Department of Louisiana Membership Chairman Larry Abshire, left, congratulates Legionnaire Carl Moore following the activation of American Legion Post 450 in Shreveport, La.

Giving back to their community

There was a time when American Legion Jones Hollingsworth Post 525 in the Cooper Road area of Shreveport, La., was a thriving part of the community, as well as a strong force within the Department of Louisiana.

Chartered in 1966 and named for two black Shreveport servicemembers killed in World Wars I and II, the post “in its prime supported every function of The American Legion,” according to Louisiana Alternate National Executive Committeeman Harold D. Burson.

But for various reasons, the post closed its doors in 2002, taking that strong presence with it. Now, a group of current and former Cooper Road residents are reviving it.

On Martin Luther King Jr. Day, Cooper Road Post 450 – once a dream of former Cooper Road resident and U.S. Army veteran Carl Moore – became a reality. During a ceremony on the campus of Southern University-Shreveport, the post signed up or transferred enough new or current members to apply for a charter.

Moore, an ROTC student while attending Southern University-Baton Rouge, is from a military family. His father served in the Air Force, as did one of his brothers; another brother is a U.S. Marine.

But while Moore’s inspiration to join the military came from his family, his desire to bring The American Legion back to Cooper Road came from growing up in the area. Shreveport has a majority-black population, and its streets are named after George Washington Carver, Booker T. Washington, Joe Louis and other famous black Americans.

“We have a community where there’s nearly a veteran on every street,” Moore said. “When 525 was active, it had more than 500 members. To have a predominantly black American Legion post in an area that’s as old, historical and rich as this one, we should have had a post a long time ago.”

A schoolteacher for the past 20 years, Moore wants the post to mean something to everyone in the Cooper Road area.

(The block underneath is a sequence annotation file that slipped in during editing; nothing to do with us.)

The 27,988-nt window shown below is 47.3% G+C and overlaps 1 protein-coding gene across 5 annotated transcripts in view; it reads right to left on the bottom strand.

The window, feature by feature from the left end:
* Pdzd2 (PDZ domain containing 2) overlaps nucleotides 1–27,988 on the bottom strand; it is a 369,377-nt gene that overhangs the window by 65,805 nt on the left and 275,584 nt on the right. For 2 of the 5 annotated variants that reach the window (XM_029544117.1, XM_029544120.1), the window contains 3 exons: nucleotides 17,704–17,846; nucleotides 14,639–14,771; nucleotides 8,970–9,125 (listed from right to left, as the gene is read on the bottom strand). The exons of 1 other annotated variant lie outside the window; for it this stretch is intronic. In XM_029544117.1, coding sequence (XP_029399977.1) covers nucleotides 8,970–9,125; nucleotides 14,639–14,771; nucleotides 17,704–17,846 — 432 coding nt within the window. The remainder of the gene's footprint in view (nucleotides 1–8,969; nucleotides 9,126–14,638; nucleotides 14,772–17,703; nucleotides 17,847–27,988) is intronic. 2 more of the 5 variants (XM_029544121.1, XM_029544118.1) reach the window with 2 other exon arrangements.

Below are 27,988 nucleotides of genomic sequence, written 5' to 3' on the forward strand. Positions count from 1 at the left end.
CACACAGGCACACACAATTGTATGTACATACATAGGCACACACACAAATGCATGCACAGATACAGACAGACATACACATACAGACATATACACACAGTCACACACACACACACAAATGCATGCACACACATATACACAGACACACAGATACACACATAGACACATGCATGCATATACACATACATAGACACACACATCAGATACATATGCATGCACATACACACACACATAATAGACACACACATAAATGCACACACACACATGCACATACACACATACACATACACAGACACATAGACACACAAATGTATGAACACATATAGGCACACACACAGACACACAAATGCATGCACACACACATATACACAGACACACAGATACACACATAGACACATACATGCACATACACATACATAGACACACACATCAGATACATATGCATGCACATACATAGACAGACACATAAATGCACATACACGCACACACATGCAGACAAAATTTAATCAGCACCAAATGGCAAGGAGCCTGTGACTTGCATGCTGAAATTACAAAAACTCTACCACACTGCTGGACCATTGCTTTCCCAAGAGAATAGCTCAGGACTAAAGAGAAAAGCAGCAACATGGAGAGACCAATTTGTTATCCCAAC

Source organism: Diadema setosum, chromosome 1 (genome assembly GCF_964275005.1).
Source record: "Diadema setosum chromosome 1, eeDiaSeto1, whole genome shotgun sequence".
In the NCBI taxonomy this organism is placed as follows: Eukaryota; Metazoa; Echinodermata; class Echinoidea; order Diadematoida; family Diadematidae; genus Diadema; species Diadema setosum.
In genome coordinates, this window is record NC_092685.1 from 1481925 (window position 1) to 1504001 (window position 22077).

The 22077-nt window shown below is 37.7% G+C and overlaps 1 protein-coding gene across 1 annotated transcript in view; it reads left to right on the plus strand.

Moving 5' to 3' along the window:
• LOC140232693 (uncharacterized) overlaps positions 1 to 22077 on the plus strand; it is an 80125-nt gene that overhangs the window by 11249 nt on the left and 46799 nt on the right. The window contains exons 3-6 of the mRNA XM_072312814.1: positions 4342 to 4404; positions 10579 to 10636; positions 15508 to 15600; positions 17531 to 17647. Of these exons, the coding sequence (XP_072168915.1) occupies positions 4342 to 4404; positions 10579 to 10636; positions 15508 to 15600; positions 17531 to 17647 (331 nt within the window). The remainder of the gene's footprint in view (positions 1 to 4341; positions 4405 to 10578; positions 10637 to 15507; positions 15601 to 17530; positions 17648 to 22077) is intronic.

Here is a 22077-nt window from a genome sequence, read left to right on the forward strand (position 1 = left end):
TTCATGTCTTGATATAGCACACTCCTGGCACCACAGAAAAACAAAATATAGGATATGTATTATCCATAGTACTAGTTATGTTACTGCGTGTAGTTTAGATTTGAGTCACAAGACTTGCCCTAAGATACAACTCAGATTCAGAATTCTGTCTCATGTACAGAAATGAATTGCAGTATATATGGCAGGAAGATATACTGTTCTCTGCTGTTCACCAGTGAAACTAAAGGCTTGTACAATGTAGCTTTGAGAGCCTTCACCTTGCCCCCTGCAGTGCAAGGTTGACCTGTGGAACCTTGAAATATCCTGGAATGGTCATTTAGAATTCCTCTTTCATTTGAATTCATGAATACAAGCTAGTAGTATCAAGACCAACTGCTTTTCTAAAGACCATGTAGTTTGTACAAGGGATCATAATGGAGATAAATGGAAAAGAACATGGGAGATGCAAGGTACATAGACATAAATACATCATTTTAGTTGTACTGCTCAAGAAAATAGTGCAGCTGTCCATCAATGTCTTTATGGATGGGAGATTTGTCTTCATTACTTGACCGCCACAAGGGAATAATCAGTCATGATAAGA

“We’re fighting two wars right now,” he said. “A lot of kids coming home need help. They don’t have anywhere to go to get assistance. I want to have a place where they can go when they do come home.

“But I want to have something that will help all of the community. I want to do something special for a whole lot of people. I know it’s a process, but I do know I’ve got a lot of help.”

That help comes from friends like retired U.S. Army Sgt. Danny Gilliam, retired U.S. Air Force Master Sgt. Carl Harris, and retired U.S. Army Col. Anthony Williams. All of them have ties to Cooper Road and were contacted by the resilient Moore about getting the post started.

It was Williams who put Moore in touch with American Legion National Membership Director Billy Johnson. Williams and Johnson served together in Germany more than 20 years ago.

Like Moore, Williams feels a sense of obligation to the post’s community.

“Cooper Road has been good to us,” he said. “Most of us grew up not knowing what we had. People in our past taught us some important things. They taught us discipline. That discipline allowed us to go where we needed to go.”

And like Moore, Williams has big plans for Post 450’s future.

“Purpose always creates vision,” he said. “As you can see, we have a vision for the future, and I think the vision always creates passion to really do what we’re called to do. At the end of the day, we really want to make a difference in the lives of people.

“We’re not going to try. We are going to establish Post 450. We are going to build a 21st century building somewhere in the city. We are going to help our veterans. We’re going to make a difference in their lives. We are going to do programs, scholarships, things The American Legion is all about. We’re not going to sit around and talk about how we got the post established, and then a year from now not be doing anything. We’re going to do something.”

That why’s Lisa Simmons, a U.S. Air Force retiree, was at the Martin Luther King Jr. Day meeting. It’s also why she joined immediately following it.

“I know Anthony Williams. He and I grew up together,” Simmons said. “He told me what they were trying to do. I have a drive to serve and help out, and when he told me they wanted to start up this post ... I came out. I see a lot of energized people. I’m going to do my part.”

Simmons was one of 15 new members who signed up following the meeting, which impressed Johnson.

“Typically we do a lot of work up front, making lists and calling people and going out, trying to gather that 15 to 20 members needed to form a post,” Johnson said. “This is unusual, to have everyone come here the first night and make the work a lot simpler. You are already interested in bringing the Legion and what it has to offer to this community.

“You have all the elements in place. You have a history in place. You are trying to recognize what others have done for you, that there was someone who came before us who made a difference in our lives. It’s those little things you want to give back to those who are coming up behind you.”

Moore said the birth of Post 450 couldn’t have happened on a better day. “Every year when we celebrate our anniversary, that means we are going to celebrate on the same day as the Martin Luther King holiday,” he said. “You can’t get any better than that.”